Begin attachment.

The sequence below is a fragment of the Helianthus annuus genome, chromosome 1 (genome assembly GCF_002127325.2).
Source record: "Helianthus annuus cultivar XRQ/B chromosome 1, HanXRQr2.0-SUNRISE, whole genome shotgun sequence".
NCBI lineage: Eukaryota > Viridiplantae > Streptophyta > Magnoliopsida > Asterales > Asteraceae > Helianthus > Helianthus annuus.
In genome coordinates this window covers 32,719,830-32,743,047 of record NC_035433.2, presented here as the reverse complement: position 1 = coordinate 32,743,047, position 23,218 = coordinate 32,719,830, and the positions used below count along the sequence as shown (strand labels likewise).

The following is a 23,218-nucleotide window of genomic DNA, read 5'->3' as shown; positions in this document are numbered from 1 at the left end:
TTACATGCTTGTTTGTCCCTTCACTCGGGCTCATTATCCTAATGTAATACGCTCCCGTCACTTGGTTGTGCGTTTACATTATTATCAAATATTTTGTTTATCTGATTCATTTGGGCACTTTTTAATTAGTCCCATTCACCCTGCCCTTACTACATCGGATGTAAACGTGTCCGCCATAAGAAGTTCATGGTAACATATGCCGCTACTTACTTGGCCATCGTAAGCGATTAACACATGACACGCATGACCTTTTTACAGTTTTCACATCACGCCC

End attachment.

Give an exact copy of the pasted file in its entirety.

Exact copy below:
The sequence below is a fragment of the Helianthus annuus genome, chromosome 1 (genome assembly GCF_002127325.2).
Source record: "Helianthus annuus cultivar XRQ/B chromosome 1, HanXRQr2.0-SUNRISE, whole genome shotgun sequence".
NCBI lineage: Eukaryota > Viridiplantae > Streptophyta > Magnoliopsida > Asterales > Asteraceae > Helianthus > Helianthus annuus.
In genome coordinates this window covers 32,719,830-32,743,047 of record NC_035433.2, presented here as the reverse complement: position 1 = coordinate 32,743,047, position 23,218 = coordinate 32,719,830, and the positions used below count along the sequence as shown (strand labels likewise).

The following is a 23,218-nucleotide window of genomic DNA, read 5'->3' as shown; positions in this document are numbered from 1 at the left end:
TTACATGCTTGTTTGTCCCTTCACTCGGGCTCATTATCCTAATGTAATACGCTCCCGTCACTTGGTTGTGCGTTTACATTATTATCAAATATTTTGTTTATCTGATTCATTTGGGCACTTTTTAATTAGTCCCATTCACCCTGCCCTTACTACATCGGATGTAAACGTGTCCGCCATAAGAAGTTCATGGTAACATATGCCGCTACTTACTTGGCCATCGTAAGCGATTAACACATGACACGCATGACCTTTTTACAGTTTTCACATCACGCCC